We often focus upon the big things of Old Gastonia: The Loray Mill, The Lawyers' and Commercial Buildings, and so on, while the small places that figure so prominently in our collective and individual pasts quietly disappear without mention or mourning. These are the real landmarks of Old Gastonia and of Old Anyplace. They are worthy of preserving in pictures, memories, and the oft-recounted stories of our lives. 

Below are the pictures captured Sunday afternoon March 8, 2009 of the former Gastonia Bottling Company building at the northwest corner of North Firestone Boulevard and Gaston Avenue. 


One of our primary goals at is to refute the misconception regarding the older parts of the city that they were always dilapidated and dangerous . Native Gastonians who remember the years before 1970 are often shocked at the views newer residents have toward places that were, in our minds, only recently filled with life and vitality. The wastelands of old West Gastonia (now referred to as the western edge of Downtown) are slowly being stirred from their restless and troubling slumber by the energy and promise of the advancing Loray / Firestone Mill project. 

Gastonia's original Holiday Inn was constructed on former Trenton Mill Village property in 1962 amid much fanfare. For a time, it represented the highest development of the hospitality industry and was state-of-the-art for the company. 

Within a short time after the motel's construction, the bulk of the remaining Trenton Village property was sold to the Sears Roebuck Company for the construction of a class "A" store. Ample parking was provided in front of the store on Franklin Avenue with an additional two blocks of well-lighted space at the rear entrance across Main Avenue bounded by Trenton Street, Hill Street, and the Southern Railway tracks.

These anchor institutions and the surrounding churches, homes, stores, and the sparkling new YMCA teemed with life. It was a good place.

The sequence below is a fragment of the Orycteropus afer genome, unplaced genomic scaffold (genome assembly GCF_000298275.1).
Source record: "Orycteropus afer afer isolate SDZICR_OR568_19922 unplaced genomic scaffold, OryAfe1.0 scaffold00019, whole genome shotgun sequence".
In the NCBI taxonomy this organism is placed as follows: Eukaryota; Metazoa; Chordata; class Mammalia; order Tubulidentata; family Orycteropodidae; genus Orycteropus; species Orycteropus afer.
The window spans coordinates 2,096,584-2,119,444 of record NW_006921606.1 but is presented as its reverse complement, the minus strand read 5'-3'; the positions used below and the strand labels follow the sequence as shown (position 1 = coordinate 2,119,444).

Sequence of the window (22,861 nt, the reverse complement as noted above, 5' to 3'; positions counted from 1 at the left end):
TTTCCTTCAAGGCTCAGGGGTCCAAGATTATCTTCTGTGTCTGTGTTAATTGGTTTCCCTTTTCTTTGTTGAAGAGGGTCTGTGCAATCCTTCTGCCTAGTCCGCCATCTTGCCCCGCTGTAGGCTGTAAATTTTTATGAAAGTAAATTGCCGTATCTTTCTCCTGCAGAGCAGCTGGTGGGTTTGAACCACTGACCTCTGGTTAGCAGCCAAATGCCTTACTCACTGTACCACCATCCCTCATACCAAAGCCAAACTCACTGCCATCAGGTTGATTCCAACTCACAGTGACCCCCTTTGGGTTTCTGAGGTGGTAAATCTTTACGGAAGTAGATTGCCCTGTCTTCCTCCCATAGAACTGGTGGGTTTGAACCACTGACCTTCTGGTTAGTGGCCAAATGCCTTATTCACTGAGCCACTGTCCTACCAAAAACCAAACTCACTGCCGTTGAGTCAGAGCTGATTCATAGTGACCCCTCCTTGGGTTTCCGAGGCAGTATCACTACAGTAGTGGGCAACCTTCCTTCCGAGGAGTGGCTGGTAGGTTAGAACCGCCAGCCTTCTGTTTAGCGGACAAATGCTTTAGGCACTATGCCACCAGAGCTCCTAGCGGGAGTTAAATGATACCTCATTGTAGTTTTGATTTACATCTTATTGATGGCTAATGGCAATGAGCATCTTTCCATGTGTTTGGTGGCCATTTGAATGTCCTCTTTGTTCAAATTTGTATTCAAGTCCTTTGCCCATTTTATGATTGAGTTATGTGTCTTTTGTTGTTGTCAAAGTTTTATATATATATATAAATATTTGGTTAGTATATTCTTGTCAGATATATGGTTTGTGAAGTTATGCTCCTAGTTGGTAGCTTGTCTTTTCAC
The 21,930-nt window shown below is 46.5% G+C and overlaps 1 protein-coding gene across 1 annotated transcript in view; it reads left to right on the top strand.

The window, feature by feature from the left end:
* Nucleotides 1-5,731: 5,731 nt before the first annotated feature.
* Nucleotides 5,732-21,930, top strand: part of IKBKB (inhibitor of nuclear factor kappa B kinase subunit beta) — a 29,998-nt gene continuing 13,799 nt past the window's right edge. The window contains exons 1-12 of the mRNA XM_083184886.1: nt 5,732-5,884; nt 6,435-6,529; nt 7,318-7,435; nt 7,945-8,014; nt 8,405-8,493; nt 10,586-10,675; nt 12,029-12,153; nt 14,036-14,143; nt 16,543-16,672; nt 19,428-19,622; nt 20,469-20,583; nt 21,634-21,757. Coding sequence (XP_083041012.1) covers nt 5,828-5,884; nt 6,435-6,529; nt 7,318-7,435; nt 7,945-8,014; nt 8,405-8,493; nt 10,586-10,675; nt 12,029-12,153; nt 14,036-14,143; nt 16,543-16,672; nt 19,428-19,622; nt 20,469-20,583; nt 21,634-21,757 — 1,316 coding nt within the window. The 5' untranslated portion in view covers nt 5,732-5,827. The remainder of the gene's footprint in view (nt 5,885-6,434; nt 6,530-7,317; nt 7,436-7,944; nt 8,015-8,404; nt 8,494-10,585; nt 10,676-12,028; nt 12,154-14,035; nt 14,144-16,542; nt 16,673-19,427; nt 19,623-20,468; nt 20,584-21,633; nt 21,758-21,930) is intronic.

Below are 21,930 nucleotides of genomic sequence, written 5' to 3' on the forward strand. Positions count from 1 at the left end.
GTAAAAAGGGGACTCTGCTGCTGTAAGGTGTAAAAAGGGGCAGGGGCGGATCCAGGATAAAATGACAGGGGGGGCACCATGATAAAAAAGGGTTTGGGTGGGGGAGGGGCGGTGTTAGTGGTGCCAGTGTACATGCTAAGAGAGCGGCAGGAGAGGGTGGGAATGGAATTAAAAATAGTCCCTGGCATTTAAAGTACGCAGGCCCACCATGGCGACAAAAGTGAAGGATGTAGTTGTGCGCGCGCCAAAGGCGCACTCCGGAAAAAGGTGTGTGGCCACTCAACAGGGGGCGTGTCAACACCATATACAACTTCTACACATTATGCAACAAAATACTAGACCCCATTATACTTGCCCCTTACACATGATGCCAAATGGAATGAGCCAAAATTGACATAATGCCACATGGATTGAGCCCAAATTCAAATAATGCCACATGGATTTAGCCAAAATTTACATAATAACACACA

Sometimes the past presents a picture of what the future can be.

Our mission is to be interpretive and educational as well as visual and entertaining.
Thank you for visiting. 

(Credits: The Holiday Inn Postcard was produced by Curt Teich & Co., Chicago, c.1960; the newspaper clipping is from the "Weekender" supplement to the Gastonia Gazette, October 31, 1965.)

This is the book that led to the creation of the website.
Now in its tenth year of publication.
Visit the 
History page to read how it happened.


This site is password-accessible.
For now we are providing the required username and password (that will change from time-to-time) to all visitors free-of charge.
They are posted at the end of the Fair Use article along with our user agreement.
(Click link here or below.)

be aware that posting of material lifted from on such sites as Pinterest without permission constitutes unauthorized use and possibly violates their Terms of Service and Acceptable Use Policy.
Please use this site with care so we can continue sharing it with everyone.

Please click here to read
information about fair use of copyrighted material from the
United States Copyright Office and to obtain the username and password.
(Scroll to the bottom of the page to find username and password.) 

Copyright 2016 Trenton Creative Enterprises. All rights reserved.
Note: This is a commercial website. It is the creation of Timothy Craig Ellis, DBA Trenton Creative Enterprises, who holds registered copyright protection over his photographs and reserves copyright over design, layout, and content of this website. Intellectual property rights are reserved under the Digital Millennium Copyright Act (DMCA) and other pertinent laws and regulations. 
We may seek legal remedies against any who reproduce or repost material contained in this website without first obtaining permission in writing. We monitor websites and social media pages regularly.
Please contact us for information regarding linking to Help us keep the site open for everyone. Thank you for your cooperation.

Website Builder